Sometimes, Desi Saylors has to keep an eye on 32 middle schoolers with 16 scalpels. Sometimes those 32 seventh and eighth graders have 16 lit bunsen burners along with 16 bottles of hydrochloric acid.
Saylors teaches life and earth sciences at Komachin Middle School in Lacey. She teaches five classes of 32 kids a day — a total of 160 students daily. Teaching sometimes takes a back seat to making sure no gets sliced, stabbed, burned or worse.
The key, she says, is to build one-to-one rapport with kids.
"It's tricky because you have to have rapport to keep track of them," she said. "... Without trust and rapport, you can't teach teenagers." Keeping track of students becomes less of a problem, allowing Saylors to focus more on teaching, when her class size drops to 24 students instead of 32.
And that is why Saylors is a committee member of the statewide Class Size Count organization, announced Monday in Seattle — a signature drive to put Initiative 1351 on the November ballot. The initiative, which mirrors two failed legislative bills, would shrink class sizes in Washington public schools.
This school year, K-3 classes in non-poverty schools had an average of 25.3 students for every teacher. Initiative 1351 would require that all K-3 class sizes shrink to just 17 students by 2019. In grades 4-12, non-poverty class sizes currently hover around 27 or 28 students. Under 1351, class sizes in grades 4-12 would be set at 25 students for each teacher. The Initiative does not address where the money to fund smaller class sizes would come from.
Earlier this year, Rep. Roger Goodman, D-Kirkland, and Sen. Marko Liias, D-Mukilteo, introduced these same class size caps as twin bills to address the teacher-student ratios envisioned in the Washington Supreme Court's 2012 McCleary Decision. Neither bill made it beyond the committee stage.
The McCleary Decision, which found that the state wasn't adequately funding public K-12 education, ruled that Washington must reduce teacher-to-student ratios in grades K-3, increase instructional hours in high schools and make some other improvements by mid-2019. Those class size caps were based on the findings of a bipartisan "Quality Education Council" assembled under a 2009 law, which set targets for teacher-to-student ratios: One teacher for every 17 students in grades K-3.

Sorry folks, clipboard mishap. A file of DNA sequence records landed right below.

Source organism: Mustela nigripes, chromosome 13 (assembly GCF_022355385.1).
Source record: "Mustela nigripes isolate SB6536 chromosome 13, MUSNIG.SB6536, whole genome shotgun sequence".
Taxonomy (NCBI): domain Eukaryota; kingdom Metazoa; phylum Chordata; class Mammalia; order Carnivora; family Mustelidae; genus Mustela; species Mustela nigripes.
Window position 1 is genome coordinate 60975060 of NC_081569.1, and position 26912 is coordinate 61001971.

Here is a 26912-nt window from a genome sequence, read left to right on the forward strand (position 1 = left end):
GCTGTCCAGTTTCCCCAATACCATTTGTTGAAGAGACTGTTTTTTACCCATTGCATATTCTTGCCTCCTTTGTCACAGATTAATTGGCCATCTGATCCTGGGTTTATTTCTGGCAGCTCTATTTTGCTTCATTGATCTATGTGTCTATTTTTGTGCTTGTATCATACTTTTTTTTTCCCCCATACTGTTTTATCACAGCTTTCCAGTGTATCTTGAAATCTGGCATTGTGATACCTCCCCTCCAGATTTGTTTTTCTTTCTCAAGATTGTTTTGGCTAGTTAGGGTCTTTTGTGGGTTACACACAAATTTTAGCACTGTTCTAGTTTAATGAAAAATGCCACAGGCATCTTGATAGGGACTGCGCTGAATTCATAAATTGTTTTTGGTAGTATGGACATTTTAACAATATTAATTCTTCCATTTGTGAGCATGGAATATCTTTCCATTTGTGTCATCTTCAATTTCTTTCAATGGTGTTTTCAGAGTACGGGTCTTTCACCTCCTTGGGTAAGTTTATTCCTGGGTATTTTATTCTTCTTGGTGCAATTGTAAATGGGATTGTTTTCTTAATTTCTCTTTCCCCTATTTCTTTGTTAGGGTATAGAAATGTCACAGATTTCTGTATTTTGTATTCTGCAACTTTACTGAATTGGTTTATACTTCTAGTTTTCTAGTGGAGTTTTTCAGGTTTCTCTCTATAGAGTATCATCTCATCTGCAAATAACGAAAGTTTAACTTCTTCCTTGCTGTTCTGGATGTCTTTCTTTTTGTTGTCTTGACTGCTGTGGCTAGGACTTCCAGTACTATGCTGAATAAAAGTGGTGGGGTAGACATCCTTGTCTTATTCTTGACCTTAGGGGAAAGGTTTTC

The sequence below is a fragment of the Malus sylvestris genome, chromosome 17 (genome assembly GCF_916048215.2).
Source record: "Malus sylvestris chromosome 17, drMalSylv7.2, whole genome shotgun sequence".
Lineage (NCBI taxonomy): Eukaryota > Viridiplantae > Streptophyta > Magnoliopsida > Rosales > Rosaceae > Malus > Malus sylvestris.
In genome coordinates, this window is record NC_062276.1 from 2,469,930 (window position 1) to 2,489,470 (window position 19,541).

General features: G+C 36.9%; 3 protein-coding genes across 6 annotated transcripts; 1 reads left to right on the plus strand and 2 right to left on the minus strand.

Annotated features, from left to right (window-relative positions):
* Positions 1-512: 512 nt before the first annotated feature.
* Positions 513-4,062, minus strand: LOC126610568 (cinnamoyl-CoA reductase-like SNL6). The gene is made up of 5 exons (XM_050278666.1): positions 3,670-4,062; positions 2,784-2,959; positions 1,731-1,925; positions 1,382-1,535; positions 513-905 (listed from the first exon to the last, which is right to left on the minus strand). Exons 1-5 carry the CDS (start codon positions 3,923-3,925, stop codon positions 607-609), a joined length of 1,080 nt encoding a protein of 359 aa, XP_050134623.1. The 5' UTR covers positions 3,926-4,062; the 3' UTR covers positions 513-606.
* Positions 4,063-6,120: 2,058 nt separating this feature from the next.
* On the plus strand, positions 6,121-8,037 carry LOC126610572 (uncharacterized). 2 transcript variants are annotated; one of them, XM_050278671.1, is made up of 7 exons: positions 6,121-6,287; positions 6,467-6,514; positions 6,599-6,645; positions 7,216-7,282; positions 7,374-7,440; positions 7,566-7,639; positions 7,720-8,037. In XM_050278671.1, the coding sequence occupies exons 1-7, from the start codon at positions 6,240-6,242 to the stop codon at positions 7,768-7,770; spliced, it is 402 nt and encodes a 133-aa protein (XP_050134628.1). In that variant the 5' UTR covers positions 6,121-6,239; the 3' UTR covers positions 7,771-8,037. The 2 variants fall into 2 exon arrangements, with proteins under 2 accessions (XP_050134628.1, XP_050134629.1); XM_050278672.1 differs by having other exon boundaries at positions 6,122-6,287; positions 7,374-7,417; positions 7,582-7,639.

During this year's legislative session, Gov. Jay Inslee and legislative Democrats pushed unsuccessfully for more McCleary funding. Republicans, whose biggest weapon is the largely-Republican Majority Coalition Caucus, contended that the Supreme Court does not have the legal right to tell the Legislature how to allocate money. The size of state government, the coalition argued, should not be grown with new tax revenue. Instead, they insisted, social services should be trimmed.
So far, the state government is lagging on funding a steady McCleary timetable. Putting in place all of the Supreme Court's recommendations will cost an estimated $4 to $4.5 billion between 2013 and 2019. The Legislature has so far appropriated roughly $1 billion for McCleary work — a figure that was carved out of the most recent state budget. Between 2015 and 2019, the Legislature will need to appropriate an additional $3 billion to $3.5 billion.
Unhappy with the legislative program, the Supreme Court has given the Legislature until April 30 to present a catch-up plan. So far, Republicans and Democrats in Olympia have shown no public movement towards a joint plan.
Supporters of Initiative 1351 say that's exactly why they're taking things into their own hands. "We're trying to put pressure on the Legislature to comply with the Supreme Court," said Mary Howes, campaign manager for Class Size Counts. "... In short, that is why we're taking this directly to the people."
"One way we as people can affect the Legislature is to pass an initiative," explained 1531 supporter David Perez, the Seattle parent of a newborn daughter.
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